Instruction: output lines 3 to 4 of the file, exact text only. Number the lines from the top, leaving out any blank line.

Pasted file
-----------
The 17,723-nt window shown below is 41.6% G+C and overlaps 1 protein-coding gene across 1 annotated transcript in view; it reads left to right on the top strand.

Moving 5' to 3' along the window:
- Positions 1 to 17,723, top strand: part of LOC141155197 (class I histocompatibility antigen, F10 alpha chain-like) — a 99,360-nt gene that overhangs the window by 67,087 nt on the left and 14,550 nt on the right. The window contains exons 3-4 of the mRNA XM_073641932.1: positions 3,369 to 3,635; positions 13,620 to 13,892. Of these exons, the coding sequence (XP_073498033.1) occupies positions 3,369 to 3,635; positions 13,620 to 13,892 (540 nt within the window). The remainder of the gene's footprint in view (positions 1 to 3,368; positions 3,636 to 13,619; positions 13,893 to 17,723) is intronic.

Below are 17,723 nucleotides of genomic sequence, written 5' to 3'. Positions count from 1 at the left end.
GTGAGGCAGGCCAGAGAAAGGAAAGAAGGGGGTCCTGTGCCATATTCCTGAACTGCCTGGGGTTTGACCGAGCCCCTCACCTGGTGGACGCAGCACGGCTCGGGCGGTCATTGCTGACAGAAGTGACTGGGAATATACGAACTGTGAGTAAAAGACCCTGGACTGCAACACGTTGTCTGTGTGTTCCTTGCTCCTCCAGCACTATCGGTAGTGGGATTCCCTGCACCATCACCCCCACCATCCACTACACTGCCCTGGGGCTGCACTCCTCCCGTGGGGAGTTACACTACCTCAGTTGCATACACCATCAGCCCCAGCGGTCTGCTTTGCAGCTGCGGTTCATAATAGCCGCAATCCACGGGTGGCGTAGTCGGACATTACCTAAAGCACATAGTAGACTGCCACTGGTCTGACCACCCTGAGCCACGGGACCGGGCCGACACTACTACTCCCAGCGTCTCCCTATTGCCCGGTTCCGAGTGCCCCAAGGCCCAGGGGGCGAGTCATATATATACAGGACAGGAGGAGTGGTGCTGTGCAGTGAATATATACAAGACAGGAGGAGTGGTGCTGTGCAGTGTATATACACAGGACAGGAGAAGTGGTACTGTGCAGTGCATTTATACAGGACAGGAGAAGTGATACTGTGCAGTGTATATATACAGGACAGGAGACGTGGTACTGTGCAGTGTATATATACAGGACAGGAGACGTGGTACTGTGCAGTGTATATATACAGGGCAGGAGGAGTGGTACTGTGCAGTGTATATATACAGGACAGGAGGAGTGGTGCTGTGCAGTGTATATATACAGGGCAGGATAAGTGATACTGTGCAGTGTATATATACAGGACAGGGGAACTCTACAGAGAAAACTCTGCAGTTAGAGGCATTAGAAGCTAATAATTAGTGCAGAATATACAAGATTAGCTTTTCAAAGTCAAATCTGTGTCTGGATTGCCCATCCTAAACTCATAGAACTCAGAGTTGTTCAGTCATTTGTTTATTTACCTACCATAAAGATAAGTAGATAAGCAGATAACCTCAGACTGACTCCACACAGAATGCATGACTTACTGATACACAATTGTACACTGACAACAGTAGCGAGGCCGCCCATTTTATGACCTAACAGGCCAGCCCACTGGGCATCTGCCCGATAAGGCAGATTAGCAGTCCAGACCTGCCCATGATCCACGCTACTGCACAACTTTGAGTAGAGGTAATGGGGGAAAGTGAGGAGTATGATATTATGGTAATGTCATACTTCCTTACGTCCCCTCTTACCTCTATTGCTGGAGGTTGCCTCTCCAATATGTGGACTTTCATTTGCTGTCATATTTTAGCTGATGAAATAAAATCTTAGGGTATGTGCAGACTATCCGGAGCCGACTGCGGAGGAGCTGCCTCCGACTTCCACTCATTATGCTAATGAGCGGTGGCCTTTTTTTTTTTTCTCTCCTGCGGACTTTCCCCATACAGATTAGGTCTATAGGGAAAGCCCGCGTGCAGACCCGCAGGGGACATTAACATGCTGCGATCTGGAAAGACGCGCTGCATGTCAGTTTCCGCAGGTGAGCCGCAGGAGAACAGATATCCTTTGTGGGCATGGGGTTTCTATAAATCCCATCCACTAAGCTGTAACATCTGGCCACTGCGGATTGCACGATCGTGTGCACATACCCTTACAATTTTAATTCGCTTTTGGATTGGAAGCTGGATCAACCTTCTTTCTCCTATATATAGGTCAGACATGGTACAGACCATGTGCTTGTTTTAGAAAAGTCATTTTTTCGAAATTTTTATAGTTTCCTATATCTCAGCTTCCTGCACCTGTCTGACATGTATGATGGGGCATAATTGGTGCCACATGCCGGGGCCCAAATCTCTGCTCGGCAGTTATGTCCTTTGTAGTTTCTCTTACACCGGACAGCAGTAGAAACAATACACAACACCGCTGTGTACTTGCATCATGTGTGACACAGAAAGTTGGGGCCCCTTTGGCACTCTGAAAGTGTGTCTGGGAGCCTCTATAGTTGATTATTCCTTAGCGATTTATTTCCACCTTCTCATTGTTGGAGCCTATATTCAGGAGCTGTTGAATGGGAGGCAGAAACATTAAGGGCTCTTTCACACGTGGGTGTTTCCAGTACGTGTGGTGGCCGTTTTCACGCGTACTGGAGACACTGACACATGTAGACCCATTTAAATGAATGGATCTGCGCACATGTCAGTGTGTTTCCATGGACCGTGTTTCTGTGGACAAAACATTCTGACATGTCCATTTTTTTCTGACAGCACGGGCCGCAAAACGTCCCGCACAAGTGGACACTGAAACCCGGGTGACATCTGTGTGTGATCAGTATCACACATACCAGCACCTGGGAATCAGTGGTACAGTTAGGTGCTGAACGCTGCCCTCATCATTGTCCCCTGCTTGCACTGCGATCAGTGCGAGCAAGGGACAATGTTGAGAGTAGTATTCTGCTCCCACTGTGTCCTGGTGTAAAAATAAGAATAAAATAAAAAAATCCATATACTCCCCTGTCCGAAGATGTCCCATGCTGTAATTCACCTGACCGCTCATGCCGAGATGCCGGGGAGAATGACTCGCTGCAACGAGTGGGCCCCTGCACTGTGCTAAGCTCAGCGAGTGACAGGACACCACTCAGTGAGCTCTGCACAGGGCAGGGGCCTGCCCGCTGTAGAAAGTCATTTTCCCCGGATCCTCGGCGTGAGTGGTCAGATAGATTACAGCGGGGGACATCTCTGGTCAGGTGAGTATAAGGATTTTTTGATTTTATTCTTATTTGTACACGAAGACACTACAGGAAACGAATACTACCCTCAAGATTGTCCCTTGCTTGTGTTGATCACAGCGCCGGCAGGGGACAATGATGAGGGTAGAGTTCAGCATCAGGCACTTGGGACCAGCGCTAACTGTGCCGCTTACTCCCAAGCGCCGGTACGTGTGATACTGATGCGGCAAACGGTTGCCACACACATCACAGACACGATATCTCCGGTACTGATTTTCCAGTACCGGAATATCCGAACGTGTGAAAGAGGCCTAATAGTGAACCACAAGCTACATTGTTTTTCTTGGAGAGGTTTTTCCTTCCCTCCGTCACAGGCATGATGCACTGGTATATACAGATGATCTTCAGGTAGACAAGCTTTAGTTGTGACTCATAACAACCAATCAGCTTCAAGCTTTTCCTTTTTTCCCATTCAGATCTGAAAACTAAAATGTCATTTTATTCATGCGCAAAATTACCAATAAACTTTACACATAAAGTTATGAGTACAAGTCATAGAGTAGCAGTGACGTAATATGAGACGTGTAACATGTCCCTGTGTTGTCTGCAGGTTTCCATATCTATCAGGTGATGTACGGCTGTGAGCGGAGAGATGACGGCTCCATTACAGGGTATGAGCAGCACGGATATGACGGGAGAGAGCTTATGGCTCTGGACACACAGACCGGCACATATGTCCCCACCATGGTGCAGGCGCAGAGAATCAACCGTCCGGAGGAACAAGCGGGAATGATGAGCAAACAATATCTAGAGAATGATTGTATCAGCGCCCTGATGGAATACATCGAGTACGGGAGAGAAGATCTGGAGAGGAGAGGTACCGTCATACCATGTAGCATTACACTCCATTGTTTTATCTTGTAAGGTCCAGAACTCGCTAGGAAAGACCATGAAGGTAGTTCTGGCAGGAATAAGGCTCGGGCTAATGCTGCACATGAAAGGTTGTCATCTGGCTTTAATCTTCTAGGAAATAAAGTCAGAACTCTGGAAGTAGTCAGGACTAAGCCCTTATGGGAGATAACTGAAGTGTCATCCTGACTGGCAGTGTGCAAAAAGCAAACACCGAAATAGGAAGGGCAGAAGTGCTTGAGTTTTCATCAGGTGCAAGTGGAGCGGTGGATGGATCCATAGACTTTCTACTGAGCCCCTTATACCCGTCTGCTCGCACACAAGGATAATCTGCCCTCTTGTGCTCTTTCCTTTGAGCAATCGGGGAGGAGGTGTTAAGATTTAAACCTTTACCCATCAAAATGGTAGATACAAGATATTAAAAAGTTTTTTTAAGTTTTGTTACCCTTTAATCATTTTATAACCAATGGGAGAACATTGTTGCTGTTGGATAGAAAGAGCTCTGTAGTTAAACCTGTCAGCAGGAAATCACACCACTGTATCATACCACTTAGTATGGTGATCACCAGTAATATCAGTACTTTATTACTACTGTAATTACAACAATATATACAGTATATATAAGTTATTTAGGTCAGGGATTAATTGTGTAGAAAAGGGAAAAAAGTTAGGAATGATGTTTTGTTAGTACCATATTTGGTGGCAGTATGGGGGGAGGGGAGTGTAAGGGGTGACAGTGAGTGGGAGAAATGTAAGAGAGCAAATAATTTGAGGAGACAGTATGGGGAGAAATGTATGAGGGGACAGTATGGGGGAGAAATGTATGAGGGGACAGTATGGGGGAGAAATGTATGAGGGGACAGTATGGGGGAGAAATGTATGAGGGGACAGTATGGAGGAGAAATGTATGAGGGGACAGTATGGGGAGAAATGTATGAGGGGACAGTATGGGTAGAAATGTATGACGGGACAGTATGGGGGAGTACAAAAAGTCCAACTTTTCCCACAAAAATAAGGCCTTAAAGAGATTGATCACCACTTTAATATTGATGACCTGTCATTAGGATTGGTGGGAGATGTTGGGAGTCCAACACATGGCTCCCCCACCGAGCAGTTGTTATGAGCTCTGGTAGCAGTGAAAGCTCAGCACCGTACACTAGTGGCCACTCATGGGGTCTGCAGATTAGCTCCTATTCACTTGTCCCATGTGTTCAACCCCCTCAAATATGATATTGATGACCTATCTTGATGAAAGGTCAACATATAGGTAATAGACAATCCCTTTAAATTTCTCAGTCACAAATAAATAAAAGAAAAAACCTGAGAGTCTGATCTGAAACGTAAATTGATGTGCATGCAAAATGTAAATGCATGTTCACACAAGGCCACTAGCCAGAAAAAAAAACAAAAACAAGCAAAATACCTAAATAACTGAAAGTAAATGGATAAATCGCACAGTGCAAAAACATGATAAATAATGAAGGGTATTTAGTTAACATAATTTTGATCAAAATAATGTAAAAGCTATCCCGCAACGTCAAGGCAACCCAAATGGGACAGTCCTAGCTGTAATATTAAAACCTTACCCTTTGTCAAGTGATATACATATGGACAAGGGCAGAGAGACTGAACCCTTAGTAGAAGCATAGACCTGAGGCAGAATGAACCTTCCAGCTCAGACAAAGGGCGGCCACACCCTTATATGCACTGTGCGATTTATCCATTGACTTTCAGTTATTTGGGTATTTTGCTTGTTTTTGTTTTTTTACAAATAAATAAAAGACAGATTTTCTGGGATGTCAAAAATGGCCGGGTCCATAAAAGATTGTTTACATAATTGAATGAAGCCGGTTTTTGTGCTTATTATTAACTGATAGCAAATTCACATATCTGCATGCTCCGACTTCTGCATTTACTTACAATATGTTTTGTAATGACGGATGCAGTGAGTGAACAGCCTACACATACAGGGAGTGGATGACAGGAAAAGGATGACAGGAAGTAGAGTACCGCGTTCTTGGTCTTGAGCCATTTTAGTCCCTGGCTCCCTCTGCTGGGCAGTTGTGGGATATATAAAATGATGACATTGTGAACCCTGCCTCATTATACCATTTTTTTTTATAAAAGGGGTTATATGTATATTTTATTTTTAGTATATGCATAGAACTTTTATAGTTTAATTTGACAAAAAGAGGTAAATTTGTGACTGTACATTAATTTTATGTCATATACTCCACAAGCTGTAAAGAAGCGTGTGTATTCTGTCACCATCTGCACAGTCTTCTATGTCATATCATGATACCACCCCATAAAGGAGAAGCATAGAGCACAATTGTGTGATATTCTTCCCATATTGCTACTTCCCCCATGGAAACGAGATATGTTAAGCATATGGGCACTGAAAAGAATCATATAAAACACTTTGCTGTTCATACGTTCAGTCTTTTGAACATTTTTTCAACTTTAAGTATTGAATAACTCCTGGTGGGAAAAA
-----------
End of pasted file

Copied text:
- Positions 1 to 17,723, top strand: part of LOC141155197 (class I histocompatibility antigen, F10 alpha chain-like) — a 99,360-nt gene that overhangs the window by 67,087 nt on the left and 14,550 nt on the right. The window contains exons 3-4 of the mRNA XM_073641932.1: positions 3,369 to 3,635; positions 13,620 to 13,892. Of these exons, the coding sequence (XP_073498033.1) occupies positions 3,369 to 3,635; positions 13,620 to 13,892 (540 nt within the window). The remainder of the gene's footprint in view (positions 1 to 3,368; positions 3,636 to 13,619; positions 13,893 to 17,723) is intronic.

Below are 17,723 nucleotides of genomic sequence, written 5' to 3'. Positions count from 1 at the left end.